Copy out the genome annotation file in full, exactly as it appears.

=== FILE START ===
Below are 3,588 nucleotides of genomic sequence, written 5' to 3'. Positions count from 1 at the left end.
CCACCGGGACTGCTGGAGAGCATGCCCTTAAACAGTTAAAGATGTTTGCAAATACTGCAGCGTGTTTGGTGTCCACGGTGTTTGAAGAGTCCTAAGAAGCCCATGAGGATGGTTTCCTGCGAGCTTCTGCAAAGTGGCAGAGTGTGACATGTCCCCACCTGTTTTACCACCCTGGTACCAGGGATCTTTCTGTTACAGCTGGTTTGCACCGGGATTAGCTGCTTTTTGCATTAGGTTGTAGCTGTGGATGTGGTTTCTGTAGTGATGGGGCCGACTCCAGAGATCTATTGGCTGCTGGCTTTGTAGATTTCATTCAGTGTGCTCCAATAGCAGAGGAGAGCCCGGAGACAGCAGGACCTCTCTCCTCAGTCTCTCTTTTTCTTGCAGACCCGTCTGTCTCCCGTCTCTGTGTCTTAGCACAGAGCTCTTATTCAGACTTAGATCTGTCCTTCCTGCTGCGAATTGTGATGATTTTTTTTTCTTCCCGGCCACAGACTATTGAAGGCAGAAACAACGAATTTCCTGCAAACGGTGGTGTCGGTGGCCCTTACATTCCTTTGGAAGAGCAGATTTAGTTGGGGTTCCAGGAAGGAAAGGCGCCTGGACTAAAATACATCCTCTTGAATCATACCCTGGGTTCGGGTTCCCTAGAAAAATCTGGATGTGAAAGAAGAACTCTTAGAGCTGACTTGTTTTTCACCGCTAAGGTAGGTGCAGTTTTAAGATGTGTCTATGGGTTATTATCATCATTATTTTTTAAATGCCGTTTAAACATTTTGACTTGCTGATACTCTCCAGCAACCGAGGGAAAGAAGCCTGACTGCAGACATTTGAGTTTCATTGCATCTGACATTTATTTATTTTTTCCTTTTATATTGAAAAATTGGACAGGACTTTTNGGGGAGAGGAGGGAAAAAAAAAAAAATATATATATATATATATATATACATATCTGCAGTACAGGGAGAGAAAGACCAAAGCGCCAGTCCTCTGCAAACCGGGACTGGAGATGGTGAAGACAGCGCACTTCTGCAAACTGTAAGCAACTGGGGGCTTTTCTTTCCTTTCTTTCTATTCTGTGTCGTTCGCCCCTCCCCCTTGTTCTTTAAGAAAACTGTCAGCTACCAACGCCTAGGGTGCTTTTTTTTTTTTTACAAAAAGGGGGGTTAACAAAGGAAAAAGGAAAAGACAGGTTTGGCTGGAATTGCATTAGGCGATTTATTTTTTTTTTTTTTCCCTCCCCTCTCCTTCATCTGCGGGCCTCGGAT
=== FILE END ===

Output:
Below are 3,588 nucleotides of genomic sequence, written 5' to 3'. Positions count from 1 at the left end.
CCACCGGGACTGCTGGAGAGCATGCCCTTAAACAGTTAAAGATGTTTGCAAATACTGCAGCGTGTTTGGTGTCCACGGTGTTTGAAGAGTCCTAAGAAGCCCATGAGGATGGTTTCCTGCGAGCTTCTGCAAAGTGGCAGAGTGTGACATGTCCCCACCTGTTTTACCACCCTGGTACCAGGGATCTTTCTGTTACAGCTGGTTTGCACCGGGATTAGCTGCTTTTTGCATTAGGTTGTAGCTGTGGATGTGGTTTCTGTAGTGATGGGGCCGACTCCAGAGATCTATTGGCTGCTGGCTTTGTAGATTTCATTCAGTGTGCTCCAATAGCAGAGGAGAGCCCGGAGACAGCAGGACCTCTCTCCTCAGTCTCTCTTTTTCTTGCAGACCCGTCTGTCTCCCGTCTCTGTGTCTTAGCACAGAGCTCTTATTCAGACTTAGATCTGTCCTTCCTGCTGCGAATTGTGATGATTTTTTTTTCTTCCCGGCCACAGACTATTGAAGGCAGAAACAACGAATTTCCTGCAAACGGTGGTGTCGGTGGCCCTTACATTCCTTTGGAAGAGCAGATTTAGTTGGGGTTCCAGGAAGGAAAGGCGCCTGGACTAAAATACATCCTCTTGAATCATACCCTGGGTTCGGGTTCCCTAGAAAAATCTGGATGTGAAAGAAGAACTCTTAGAGCTGACTTGTTTTTCACCGCTAAGGTAGGTGCAGTTTTAAGATGTGTCTATGGGTTATTATCATCATTATTTTTTAAATGCCGTTTAAACATTTTGACTTGCTGATACTCTCCAGCAACCGAGGGAAAGAAGCCTGACTGCAGACATTTGAGTTTCATTGCATCTGACATTTATTTATTTTTTCCTTTTATATTGAAAAATTGGACAGGACTTTTNGGGGAGAGGAGGGAAAAAAAAAAAAATATATATATATATATATATATACATATCTGCAGTACAGGGAGAGAAAGACCAAAGCGCCAGTCCTCTGCAAACCGGGACTGGAGATGGTGAAGACAGCGCACTTCTGCAAACTGTAAGCAACTGGGGGCTTTTCTTTCCTTTCTTTCTATTCTGTGTCGTTCGCCCCTCCCCCTTGTTCTTTAAGAAAACTGTCAGCTACCAACGCCTAGGGTGCTTTTTTTTTTTTTACAAAAAGGGGGGTTAACAAAGGAAAAAGGAAAAGACAGGTTTGGCTGGAATTGCATTAGGCGATTTATTTTTTTTTTTTTTCCCTCCCCTCTCCTTCATCTGCGGGCCTCGGAT